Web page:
WASHINGTON - President Barack Obama on Wednesday faced a fight to save his legislative agenda and keep his healthcare overhaul alive after his Democratic Party lost a key Senate seat, underscoring the challenges he faces at the one-year mark of his presidency.
Dealing a stunning blow to Obama, Republican Scott Brown won a bitter election battle in Massachusetts on Tuesday seen by some analysts as a sign of voter anxiety over the president's policies amid double-digit unemployment and a sluggish economic recovery.
Brown's win deprived Democrats of a crucial 60th Senate vote they need to pass the healthcare bill -- Obama's top legislative priority -- and push through other big measures on climate change and financial regulatory reform.
It also sent shudders of fear through Democrats facing tough races in November's midterm elections, when Republicans hope weaknesses exposed in Massachusetts, a liberal stronghold, will help erode Democratic control of Congress.
The election upset in Massachusetts compounded the problems confronting Obama as he reached the one-year anniversary of the day he took office with soaring paeans to hope and change.
Since then, Obama's public approval rating has fallen from 70 percent-plus at his inauguration to around 50 percent now, among the lowest of recent presidents at this stage in their tenure.
The morning after the special election to fill the Senate seat left vacant by the death of liberal Democratic icon Edward Kennedy, the mood among White House staff was gloomy as Obama aides huddled in meetings to plot strategy.
What once seemed an easy Democratic victory turned into a desperate scramble in the last few weeks as Brown surged ahead of Democratic state Attorney General Martha Coakley on voter fears over the economy, healthcare and Obama's agenda.
After his victory, Brown, a Massachusetts state senator, said he would be the pivotal 41st Republican vote against the healthcare overhaul in the 100-member Senate.
People don't want this trillion-dollar healthcare plan that is being forced on the American people, Brown told cheering supporters at a Boston hotel.
He said voters rejected the closed-door deals that were driving the healthcare debate, and he took satisfaction in proving the experts -- and Democrats -- wrong.
SPECTER OF NOVEMBER ELECTION
Brown's upset with 52 percent of the vote in heavily Democratic Massachusetts raised the specter of large losses for Democrats across the country in November and left the party scrambling to find answers.
Anyone who has been out on the campaign trail has seen the anger, Coakley, who was criticized for running a weak campaign, told a room of dispirited supporters at a Boston hotel. I am heartbroken at the result.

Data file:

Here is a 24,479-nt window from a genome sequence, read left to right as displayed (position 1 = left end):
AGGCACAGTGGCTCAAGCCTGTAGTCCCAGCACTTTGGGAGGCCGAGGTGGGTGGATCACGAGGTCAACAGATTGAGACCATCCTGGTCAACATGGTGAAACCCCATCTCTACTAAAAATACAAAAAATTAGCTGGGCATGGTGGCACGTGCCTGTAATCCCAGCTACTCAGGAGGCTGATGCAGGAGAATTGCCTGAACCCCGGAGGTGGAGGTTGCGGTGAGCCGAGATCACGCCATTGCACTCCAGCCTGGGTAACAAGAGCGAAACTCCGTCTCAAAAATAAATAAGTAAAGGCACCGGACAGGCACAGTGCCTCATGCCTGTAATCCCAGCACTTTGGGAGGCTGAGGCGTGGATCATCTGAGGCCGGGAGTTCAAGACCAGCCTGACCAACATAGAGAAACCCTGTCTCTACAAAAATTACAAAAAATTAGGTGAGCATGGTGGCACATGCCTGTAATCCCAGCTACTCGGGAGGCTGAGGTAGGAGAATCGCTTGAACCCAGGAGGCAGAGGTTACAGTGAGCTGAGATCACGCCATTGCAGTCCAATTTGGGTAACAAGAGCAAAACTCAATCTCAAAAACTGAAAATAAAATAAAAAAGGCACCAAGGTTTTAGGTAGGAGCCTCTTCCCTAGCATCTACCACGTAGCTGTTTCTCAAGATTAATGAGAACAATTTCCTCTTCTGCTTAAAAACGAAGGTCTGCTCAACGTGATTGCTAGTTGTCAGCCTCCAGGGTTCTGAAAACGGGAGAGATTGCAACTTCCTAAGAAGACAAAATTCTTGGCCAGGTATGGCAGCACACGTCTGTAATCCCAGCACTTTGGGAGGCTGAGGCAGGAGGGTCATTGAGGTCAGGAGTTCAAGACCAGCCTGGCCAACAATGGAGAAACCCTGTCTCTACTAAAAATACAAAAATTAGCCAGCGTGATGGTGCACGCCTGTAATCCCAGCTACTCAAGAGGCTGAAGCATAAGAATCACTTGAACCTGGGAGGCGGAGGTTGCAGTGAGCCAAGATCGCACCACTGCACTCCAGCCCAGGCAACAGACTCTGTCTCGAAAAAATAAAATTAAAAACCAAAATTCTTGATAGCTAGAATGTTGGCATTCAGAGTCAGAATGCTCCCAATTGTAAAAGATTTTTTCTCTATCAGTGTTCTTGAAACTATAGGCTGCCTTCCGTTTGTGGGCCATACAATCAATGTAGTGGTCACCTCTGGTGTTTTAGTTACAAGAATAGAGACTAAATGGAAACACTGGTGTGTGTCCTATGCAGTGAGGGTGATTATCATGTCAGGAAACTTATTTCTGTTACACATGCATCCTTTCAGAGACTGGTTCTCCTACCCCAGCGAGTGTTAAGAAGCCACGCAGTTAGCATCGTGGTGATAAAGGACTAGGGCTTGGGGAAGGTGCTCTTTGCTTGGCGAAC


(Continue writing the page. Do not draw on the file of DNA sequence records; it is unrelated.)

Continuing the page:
Obama, who won almost 62 percent of the state's vote in the 2008 presidential election, made a last-minute appeal in Massachusetts on Sunday to try to ignite enthusiasm for Coakley's campaign to replace Kennedy, a longtime champion of healthcare reform.
But mindful of the threat of a Democratic defeat in the state, the White House has steadfastly denied it would be a referendum on Obama's first year or that a loss there would represent a repudiation of his policies.
Asked whether voters had rendered a verdict on Obama, Brown told NBC's Today Show, It's bigger than that. People are angry. ... They want people to start working and solving their problems.
In Washington, Obama spokesman Robert Gibbs said the president called Brown after the result.
The president told Senator Brown that he looks forward to working with him on the urgent economic challenges facing Massachusetts families and struggling families across our nation, Gibbs said in a statement.
Expectations the Brown victory could be the death knell for healthcare reform drove health insurance and drug company stocks higher on Tuesday, lifting the Dow and the S&P 500 to 15-month closing highs.
U.S. Senate Democratic leader Harry Reid said he would welcome Brown to the Senate as soon as he received the paperwork from Massachusetts officials.
I believe it would only be fair and prudent that we suspend further votes on healthcare legislation until Senator-elect Brown is seated, Democratic Senator Jim Webb said.
Massachusetts last elected a Republican to the Senate in 1972, but the shift could not have come at a worse time for Obama. Democrats control 60 votes in the Senate to 40 for the Republicans, and the loss of one Democrat could doom the healthcare bill.
Democratic leaders vowed to push healthcare reform through Congress despite the results, but several Democrats cautioned the party to reconsider its stance.
It wouldn't be the worst thing in the world to take a step back and say we're going to pivot to do a jobs thing, Representative Anthony Weiner of New York told reporters.
Republicans said the results confirmed the public's distaste for Obama's healthcare overhaul and their anger at being ignored by Democratic lawmakers.
The voters in Massachusetts, like Americans everywhere, have made it abundantly clear where they stand on healthcare. They don't want this bill and want Washington to listen to them, Republican Senate leader Mitch McConnell said.
(Additional reporting by Ross Krasny and Scott Malone in Boston, Dan Trotta in New York; writing by John Whitesides and Matt Spetalnick; editing by Todd Eastham)